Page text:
What is interesting, is that in the last years, the volume anomaly drop occurs mainly about between day 120 and 180, that is in the first half of the melting period. (You mentioned that briefly.) I think you are right to rule out the albedo feedback as principal cause for the anomaly drop. Remain ocean current, ocean layer mixing (as suggested in previous post), air current and insolation changes as possible culprits - or a combinatin of them. The last two would point to a change in the weather system. Unfortunately I don't know enough to point my finger on any of those villains.

Chris Reynolds said...

Hello Arctio,

No I don't have regional data. I was thinking of the recent graphic of sea-ice bouy data on 16/8/11 NSIDC Sea Ice News, here. Something like that for April-June would help.

I suspect that an AD index in addition to NOAA's AO, NAO and PNA would at help.

Hello Dlen,

I wouldn't rule out albedo feedback totally, in addition to ice/ocean there is the issue of wet vs dry ice, which would be more relevant at that time of year. I suspect weather, although as I've implied in the post there doesn't seem to be anything unique about the last 2 year's April-June period.

I'll try to get the time to go through NCEP/NCAR renalysis and see if there's anything there.

Chris Reynolds said...

So you can see what I mean about weather here's the last 4 years NCEP/NCAR temperature and sea level pressure.

I've never linked to a set on my Flickr account - so if there's a problem please let me know and I'll try something else.

No discernible pattern. Which confirms my memory. I've included the temperature climatology to give an idea of how close to (far from) freezing these are.

Images from here - NCEP/NCAR

Rosalind Francis said...

The high Arctic doesn't start melting till late in season and the low Arctic starts melting in March (end of). Perhaps low Arctic (below 80N) is becoming disproportionately warmer early in season and high Arctic is more resilient to change.


Rosalind Francis said...

PS I signed in as someone else!

Chris Reynolds said...

Hello SimonF,

That's why I've included the NCEP/NCAR SLP and surface temperature plots for that period. Warming seems reasonable, but IIRC 2009 had warm temperatures yet the volume loss wasn't as severe as 2010 and 2011.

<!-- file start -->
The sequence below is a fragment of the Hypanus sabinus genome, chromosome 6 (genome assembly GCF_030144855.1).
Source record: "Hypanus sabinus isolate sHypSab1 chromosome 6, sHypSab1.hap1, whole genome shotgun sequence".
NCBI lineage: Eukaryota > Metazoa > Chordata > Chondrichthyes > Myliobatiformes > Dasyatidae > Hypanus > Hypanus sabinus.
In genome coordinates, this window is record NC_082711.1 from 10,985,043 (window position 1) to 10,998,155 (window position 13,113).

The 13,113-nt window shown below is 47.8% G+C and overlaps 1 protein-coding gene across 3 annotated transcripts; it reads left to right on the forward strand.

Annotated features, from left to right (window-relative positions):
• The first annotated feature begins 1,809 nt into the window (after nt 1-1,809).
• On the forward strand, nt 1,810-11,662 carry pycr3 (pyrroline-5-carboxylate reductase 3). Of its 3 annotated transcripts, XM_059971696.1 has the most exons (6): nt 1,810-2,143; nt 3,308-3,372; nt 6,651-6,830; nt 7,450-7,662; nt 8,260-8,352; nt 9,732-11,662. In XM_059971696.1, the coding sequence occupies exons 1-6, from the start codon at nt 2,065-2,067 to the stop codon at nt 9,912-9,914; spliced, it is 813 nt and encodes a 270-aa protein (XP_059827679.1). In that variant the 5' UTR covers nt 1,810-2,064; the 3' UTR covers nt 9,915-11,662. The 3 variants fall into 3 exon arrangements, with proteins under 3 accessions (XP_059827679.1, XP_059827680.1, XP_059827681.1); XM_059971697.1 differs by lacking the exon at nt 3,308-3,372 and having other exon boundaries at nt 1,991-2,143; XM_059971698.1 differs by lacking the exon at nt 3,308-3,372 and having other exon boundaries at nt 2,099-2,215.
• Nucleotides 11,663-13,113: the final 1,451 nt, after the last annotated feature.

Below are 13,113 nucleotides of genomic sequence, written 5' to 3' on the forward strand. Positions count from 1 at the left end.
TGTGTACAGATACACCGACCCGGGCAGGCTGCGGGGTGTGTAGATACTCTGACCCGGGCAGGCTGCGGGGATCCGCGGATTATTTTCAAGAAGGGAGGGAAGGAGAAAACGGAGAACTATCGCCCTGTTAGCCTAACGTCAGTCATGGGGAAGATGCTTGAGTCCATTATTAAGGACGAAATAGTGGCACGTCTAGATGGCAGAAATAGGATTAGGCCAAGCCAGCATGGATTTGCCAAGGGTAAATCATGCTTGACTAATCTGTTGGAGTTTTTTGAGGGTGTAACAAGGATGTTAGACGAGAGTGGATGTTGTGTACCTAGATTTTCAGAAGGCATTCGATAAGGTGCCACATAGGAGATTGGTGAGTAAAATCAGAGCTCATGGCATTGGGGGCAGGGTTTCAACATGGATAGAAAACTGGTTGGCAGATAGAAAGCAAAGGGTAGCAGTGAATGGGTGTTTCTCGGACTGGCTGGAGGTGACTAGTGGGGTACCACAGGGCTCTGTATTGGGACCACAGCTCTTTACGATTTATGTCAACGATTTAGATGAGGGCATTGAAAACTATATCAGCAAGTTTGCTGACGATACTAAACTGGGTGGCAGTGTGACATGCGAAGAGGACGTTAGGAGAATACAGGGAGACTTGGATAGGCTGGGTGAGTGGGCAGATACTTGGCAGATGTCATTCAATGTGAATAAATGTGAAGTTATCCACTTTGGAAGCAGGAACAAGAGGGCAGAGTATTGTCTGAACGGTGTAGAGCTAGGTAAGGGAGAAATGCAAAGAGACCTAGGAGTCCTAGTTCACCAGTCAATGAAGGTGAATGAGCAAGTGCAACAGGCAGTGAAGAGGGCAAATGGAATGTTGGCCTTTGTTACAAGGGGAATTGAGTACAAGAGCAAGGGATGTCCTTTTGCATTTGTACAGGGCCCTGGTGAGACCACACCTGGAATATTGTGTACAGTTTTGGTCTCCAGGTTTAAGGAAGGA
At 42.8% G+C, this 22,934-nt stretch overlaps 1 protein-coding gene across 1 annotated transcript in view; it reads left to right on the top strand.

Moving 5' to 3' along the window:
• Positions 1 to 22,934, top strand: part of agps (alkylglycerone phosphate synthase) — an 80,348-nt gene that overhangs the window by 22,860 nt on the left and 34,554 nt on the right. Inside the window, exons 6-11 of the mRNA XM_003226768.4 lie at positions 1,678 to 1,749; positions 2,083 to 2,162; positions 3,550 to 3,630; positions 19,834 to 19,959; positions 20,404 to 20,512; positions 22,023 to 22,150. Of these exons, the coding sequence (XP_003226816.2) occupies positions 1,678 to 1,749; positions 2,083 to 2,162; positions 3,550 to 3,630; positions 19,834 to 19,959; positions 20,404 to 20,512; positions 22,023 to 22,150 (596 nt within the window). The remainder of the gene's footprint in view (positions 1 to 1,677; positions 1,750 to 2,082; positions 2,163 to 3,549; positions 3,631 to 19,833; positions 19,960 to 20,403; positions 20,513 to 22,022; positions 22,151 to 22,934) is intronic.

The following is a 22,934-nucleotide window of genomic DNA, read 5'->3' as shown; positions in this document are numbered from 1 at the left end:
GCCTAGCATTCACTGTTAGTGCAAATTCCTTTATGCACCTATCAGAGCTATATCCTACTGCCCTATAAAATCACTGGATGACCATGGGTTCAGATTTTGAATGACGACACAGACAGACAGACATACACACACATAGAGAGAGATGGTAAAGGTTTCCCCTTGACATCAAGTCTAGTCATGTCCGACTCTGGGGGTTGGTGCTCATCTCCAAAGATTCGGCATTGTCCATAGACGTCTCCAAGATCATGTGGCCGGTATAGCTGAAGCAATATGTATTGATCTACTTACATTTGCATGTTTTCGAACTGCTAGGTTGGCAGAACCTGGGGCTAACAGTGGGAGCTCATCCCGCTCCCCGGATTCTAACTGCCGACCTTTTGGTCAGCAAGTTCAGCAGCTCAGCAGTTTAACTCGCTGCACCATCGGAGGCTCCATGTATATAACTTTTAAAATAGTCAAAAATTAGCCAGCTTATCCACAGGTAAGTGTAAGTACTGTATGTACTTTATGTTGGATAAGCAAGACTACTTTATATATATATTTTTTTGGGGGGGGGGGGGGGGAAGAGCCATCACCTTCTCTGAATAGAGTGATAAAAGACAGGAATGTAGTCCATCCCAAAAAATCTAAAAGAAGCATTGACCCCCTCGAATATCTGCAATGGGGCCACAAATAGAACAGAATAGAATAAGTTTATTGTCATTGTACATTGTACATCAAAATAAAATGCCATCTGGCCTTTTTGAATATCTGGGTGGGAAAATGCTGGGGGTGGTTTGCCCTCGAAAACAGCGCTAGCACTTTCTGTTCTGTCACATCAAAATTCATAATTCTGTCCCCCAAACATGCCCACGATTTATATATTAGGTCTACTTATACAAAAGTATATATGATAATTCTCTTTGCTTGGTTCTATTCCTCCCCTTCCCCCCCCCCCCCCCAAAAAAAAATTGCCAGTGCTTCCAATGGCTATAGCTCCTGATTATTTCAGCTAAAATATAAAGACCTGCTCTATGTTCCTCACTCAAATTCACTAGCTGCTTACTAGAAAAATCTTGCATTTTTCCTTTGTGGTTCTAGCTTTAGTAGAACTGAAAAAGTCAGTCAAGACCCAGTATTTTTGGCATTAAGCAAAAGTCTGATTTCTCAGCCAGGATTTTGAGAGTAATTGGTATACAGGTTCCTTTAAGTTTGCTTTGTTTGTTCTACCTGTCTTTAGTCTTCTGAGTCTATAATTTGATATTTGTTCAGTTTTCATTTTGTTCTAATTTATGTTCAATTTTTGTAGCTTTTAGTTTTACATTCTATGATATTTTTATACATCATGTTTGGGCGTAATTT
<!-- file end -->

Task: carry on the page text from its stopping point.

It's still a puzzle.

What is interesting is regards the annual range.

For the period 1979 to 2006 the annual range average is 16.418, with upper and lower sigma bounds of 17.425 and 15.411.

For the years 2007 to 2010 the range goes up,
2007 17.407
2008 18.087
2009 18.189
2010 18.974

Obviously 2007's range is from March and September of that year, so technically only the September 2007 is after the crash. However 2008 - 2010 show a substantial increase in annual range driven by low summer volume minima.

Kevin O'Neill said...

Chris, I've downloaded, but not opened the volume data files - they've been on my computer for a month. Does that mean there's still hope I can kick this ice obsession?


I'm not sure how easy it would be to quantify, but Rampal's work on ice mechanics and kinematics - specifically ocean wave energy transferred to the ice - may explain the energy anomaly increases.

The draft of his paper can be found at:

There's a lot of useful criticism of the IPCC model deficiencies regarding sea ice.

Chris Reynolds said...

Thanks Kevin,

I've not seen that Rampal paper, looks very interesting. I've bumped it to the top of my reading list - still might be a couple of weeks before I read it. I'm always running well behind on that issue.

If you want a copy of my spreadsheet just email me: chris886222 at

I'll be updating it later this month when time allows and the August PIOMAS figures are out.